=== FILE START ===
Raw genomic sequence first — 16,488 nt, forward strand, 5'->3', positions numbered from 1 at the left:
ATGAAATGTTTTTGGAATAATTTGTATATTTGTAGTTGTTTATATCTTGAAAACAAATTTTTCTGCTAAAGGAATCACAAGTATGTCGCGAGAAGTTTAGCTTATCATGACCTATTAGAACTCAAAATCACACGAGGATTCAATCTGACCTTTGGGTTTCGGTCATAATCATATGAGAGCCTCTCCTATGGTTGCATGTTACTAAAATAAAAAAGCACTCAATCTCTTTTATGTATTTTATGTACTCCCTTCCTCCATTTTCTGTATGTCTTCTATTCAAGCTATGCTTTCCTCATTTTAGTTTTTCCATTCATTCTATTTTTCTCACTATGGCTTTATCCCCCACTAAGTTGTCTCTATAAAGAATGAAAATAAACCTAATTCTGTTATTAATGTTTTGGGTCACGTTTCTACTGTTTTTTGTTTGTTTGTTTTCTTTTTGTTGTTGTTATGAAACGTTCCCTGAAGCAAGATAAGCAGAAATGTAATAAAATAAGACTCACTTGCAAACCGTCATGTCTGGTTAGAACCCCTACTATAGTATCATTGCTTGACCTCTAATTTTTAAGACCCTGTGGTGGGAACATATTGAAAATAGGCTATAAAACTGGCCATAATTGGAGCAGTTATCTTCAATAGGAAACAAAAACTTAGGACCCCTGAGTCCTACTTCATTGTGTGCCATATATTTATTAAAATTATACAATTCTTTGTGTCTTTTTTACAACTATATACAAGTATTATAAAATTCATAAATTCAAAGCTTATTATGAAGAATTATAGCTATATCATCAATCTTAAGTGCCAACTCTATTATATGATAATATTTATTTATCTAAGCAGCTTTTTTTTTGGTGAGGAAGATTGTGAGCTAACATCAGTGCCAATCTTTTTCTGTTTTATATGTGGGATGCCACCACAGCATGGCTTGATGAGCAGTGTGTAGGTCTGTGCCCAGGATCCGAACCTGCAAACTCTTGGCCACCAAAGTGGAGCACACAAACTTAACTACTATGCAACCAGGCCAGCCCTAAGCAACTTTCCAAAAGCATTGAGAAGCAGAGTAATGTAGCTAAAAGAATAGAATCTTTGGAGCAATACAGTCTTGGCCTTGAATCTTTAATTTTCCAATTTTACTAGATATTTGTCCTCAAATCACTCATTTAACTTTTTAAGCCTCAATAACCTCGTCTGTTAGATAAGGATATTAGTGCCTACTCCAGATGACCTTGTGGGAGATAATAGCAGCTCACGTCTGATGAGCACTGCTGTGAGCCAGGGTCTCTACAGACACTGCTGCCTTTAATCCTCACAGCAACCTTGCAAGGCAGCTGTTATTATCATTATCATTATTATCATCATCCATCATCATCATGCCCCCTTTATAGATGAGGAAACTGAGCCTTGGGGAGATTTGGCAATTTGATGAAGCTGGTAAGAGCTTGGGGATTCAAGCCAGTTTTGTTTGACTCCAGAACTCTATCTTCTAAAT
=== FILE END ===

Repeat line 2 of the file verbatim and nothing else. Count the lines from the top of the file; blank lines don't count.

ATGAAATGTTTTTGGAATAATTTGTATATTTGTAGTTGTTTATATCTTGAAAACAAATTTTTCTGCTAAAGGAATCACAAGTATGTCGCGAGAAGTTTAGCTTATCATGACCTATTAGAACTCAAAATCACACGAGGATTCAATCTGACCTTTGGGTTTCGGTCATAATCATATGAGAGCCTCTCCTATGGTTGCATGTTACTAAAATAAAAAAGCACTCAATCTCTTTTATGTATTTTATGTACTCCCTTCCTCCATTTTCTGTATGTCTTCTATTCAAGCTATGCTTTCCTCATTTTAGTTTTTCCATTCATTCTATTTTTCTCACTATGGCTTTATCCCCCACTAAGTTGTCTCTATAAAGAATGAAAATAAACCTAATTCTGTTATTAATGTTTTGGGTCACGTTTCTACTGTTTTTTGTTTGTTTGTTTTCTTTTTGTTGTTGTTATGAAACGTTCCCTGAAGCAAGATAAGCAGAAATGTAATAAAATAAGACTCACTTGCAAACCGTCATGTCTGGTTAGAACCCCTACTATAGTATCATTGCTTGACCTCTAATTTTTAAGACCCTGTGGTGGGAACATATTGAAAATAGGCTATAAAACTGGCCATAATTGGAGCAGTTATCTTCAATAGGAAACAAAAACTTAGGACCCCTGAGTCCTACTTCATTGTGTGCCATATATTTATTAAAATTATACAATTCTTTGTGTCTTTTTTACAACTATATACAAGTATTATAAAATTCATAAATTCAAAGCTTATTATGAAGAATTATAGCTATATCATCAATCTTAAGTGCCAACTCTATTATATGATAATATTTATTTATCTAAGCAGCTTTTTTTTTGGTGAGGAAGATTGTGAGCTAACATCAGTGCCAATCTTTTTCTGTTTTATATGTGGGATGCCACCACAGCATGGCTTGATGAGCAGTGTGTAGGTCTGTGCCCAGGATCCGAACCTGCAAACTCTTGGCCACCAAAGTGGAGCACACAAACTTAACTACTATGCAACCAGGCCAGCCCTAAGCAACTTTCCAAAAGCATTGAGAAGCAGAGTAATGTAGCTAAAAGAATAGAATCTTTGGAGCAATACAGTCTTGGCCTTGAATCTTTAATTTTCCAATTTTACTAGATATTTGTCCTCAAATCACTCATTTAACTTTTTAAGCCTCAATAACCTCGTCTGTTAGATAAGGATATTAGTGCCTACTCCAGATGACCTTGTGGGAGATAATAGCAGCTCACGTCTGATGAGCACTGCTGTGAGCCAGGGTCTCTACAGACACTGCTGCCTTTAATCCTCACAGCAACCTTGCAAGGCAGCTGTTATTATCATTATCATTATTATCATCATCCATCATCATCATGCCCCCTTTATAGATGAGGAAACTGAGCCTTGGGGAGATTTGGCAATTTGATGAAGCTGGTAAGAGCTTGGGGATTCAAGCCAGTTTTGTTTGACTCCAGAACTCTATCTTCTAAAT